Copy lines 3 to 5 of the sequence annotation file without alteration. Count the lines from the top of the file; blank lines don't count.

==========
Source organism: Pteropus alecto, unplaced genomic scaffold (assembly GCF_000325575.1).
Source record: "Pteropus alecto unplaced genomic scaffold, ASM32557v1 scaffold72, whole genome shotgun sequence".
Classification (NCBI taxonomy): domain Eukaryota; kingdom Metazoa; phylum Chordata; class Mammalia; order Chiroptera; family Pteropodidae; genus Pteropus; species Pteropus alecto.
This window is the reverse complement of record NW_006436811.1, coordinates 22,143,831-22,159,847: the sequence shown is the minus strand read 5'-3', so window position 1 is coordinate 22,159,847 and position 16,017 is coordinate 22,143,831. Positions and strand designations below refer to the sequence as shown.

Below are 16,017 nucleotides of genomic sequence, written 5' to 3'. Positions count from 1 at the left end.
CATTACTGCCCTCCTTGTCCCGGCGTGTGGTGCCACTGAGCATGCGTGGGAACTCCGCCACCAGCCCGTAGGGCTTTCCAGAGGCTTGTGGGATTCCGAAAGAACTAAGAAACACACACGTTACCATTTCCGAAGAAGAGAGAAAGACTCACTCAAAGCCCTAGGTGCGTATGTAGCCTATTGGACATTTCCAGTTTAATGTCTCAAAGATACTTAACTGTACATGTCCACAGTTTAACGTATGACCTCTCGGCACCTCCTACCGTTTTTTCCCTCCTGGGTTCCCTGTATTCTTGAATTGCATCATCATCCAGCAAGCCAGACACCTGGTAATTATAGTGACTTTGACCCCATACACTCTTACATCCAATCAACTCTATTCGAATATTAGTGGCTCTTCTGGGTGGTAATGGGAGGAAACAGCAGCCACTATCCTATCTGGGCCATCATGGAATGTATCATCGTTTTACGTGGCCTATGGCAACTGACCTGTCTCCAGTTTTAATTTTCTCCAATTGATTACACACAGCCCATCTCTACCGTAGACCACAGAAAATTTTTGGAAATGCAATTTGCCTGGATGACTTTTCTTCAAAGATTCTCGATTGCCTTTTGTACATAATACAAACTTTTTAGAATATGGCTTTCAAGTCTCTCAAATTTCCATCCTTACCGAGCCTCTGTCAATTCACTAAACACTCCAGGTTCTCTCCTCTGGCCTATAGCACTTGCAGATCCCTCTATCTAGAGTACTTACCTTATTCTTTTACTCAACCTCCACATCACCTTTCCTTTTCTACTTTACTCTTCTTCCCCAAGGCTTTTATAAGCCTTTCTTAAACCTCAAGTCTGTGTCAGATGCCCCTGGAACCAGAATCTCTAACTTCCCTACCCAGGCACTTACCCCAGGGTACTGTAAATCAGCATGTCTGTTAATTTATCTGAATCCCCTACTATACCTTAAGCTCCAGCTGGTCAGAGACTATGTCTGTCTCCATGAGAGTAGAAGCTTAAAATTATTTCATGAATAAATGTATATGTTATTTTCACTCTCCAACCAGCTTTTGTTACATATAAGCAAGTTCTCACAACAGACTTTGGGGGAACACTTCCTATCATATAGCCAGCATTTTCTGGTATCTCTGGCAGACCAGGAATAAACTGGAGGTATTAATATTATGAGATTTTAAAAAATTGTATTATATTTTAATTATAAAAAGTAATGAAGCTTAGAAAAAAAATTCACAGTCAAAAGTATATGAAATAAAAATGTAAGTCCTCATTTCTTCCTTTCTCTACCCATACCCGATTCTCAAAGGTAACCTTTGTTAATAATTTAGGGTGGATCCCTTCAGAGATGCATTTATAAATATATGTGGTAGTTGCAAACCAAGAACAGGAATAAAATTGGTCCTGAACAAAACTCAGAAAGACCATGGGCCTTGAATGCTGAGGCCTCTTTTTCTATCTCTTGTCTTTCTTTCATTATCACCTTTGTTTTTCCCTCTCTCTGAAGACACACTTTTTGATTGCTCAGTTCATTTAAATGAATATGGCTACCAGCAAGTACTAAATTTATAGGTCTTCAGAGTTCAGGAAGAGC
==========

Classification (NCBI taxonomy): domain Eukaryota; kingdom Metazoa; phylum Chordata; class Mammalia; order Chiroptera; family Pteropodidae; genus Pteropus; species Pteropus alecto.
This window is the reverse complement of record NW_006436811.1, coordinates 22,143,831-22,159,847: the sequence shown is the minus strand read 5'-3', so window position 1 is coordinate 22,159,847 and position 16,017 is coordinate 22,143,831. Positions and strand designations below refer to the sequence as shown.

Below are 16,017 nucleotides of genomic sequence, written 5' to 3'. Positions count from 1 at the left end.